Running the network – how involved do you want to be?

Before committing to implementing a district energy network, councils need to decide to what extent they wish to be involved both financially and in the ongoing practical management of the network. This will, to some extent, depend on the council’s existing capability for running these networks. It will also be determined by the level of operational risk that the council is willing to accept. For some, the benefits of retaining full control of the network, and therefore investment decision-making and the level of residents’ fuel bills, outweigh the potential risks of being solely or mainly responsible for the network. For others, sharing the risk or transferring it completely to a third party is a more appropriate option.

Adopting the right ownership model is crucial. There are a variety of commercial structures that can be used to bring forward a new heat network including concession models and special purpose vehicles (SPVs) where the council works in partnership with a private sector partner, or adopts one of a number of frameworks where the council wholly owns the network, sometimes setting up a separate company. Working with external partners allows the council to determine the level of risk, and therefore the level of return, that is acceptable and to benefit from the expertise of experienced network developers and operators.

Help and advice for making key decisions

As has already been mentioned, it is very important to make the right decisions at the early stages when scoping the project and developing the business case. Fortunately, a considerable amount of assistance is readily available to local authorities through a number of Government initiatives.

The Heat Networks Delivery Unit (HNDU) provides consultative support to local authorities in England and Wales exploring heat network opportunities. Currently in its seventh round of funding, the scheme is intended to assist local authorities through the initial development phases of projects by providing grant funding and a pool of commercial and technical specialists to guide organisations through the process. For London boroughs, the GLA’s Decentralised Energy Enabling Project (DEEP) offers technical, commercial, financial and legal support services through an OJEU framework, giving access to pre-approved suppliers and to expert consultants who can provide assistance in bringing projects through to the procurement stage.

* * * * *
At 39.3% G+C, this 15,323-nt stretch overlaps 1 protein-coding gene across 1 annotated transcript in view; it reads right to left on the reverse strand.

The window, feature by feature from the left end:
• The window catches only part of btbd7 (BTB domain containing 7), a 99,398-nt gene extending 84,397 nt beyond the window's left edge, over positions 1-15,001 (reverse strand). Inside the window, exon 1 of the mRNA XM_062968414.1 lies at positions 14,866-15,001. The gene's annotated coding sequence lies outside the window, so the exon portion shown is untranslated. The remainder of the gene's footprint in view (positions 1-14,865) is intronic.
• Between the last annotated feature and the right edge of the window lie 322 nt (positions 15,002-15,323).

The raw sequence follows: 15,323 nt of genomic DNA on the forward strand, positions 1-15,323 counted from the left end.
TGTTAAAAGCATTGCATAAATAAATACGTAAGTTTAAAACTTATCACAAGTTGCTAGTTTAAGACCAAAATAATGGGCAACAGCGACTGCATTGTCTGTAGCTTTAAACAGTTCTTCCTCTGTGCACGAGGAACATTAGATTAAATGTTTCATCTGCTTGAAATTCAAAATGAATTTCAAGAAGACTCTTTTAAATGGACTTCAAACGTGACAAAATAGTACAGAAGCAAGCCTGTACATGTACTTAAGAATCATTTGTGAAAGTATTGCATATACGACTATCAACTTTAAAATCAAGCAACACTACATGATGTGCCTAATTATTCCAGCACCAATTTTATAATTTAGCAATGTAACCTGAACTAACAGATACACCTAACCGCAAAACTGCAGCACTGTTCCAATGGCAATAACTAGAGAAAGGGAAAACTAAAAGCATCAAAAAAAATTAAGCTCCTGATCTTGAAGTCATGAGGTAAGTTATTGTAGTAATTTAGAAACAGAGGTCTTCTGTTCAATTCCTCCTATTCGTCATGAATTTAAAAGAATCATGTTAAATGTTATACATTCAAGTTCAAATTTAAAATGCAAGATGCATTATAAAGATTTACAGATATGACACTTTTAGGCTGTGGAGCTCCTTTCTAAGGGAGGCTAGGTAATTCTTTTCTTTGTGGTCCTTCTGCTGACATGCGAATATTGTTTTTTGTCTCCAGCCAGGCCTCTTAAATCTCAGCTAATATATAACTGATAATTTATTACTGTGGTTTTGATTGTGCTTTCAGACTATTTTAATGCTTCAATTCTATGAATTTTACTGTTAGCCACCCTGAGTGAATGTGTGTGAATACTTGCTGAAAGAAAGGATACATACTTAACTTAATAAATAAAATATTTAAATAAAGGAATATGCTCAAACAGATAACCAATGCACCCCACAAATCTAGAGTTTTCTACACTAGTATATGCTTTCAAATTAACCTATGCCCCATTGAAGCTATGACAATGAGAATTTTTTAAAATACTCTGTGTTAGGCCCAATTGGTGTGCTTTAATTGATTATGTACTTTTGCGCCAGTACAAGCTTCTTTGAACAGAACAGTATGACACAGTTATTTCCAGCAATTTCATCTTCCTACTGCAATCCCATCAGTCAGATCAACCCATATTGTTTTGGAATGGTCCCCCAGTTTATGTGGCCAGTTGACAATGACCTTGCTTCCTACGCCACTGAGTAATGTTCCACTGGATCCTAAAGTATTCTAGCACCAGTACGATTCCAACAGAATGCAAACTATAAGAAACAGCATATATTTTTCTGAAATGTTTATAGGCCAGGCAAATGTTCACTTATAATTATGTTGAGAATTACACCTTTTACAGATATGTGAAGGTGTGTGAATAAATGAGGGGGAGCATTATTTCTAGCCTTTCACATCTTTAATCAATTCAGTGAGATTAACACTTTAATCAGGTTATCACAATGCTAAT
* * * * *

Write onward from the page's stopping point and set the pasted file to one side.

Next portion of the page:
In addition, help and advice can be obtained from consultants and experienced district energy suppliers and investors, such as Metropolitan, who can provide the full package from design and build to financing, owning and operating the district energy network.

In conclusion

The availability of substantial funding and the growing momentum behind district energy as a heat solution indicate that now is the time for local authorities and other public sector bodies to seriously consider implementing these networks. Making the right decisions at the outset will result in low-carbon, energy-efficient heat networks that will serve the local community for many years to come.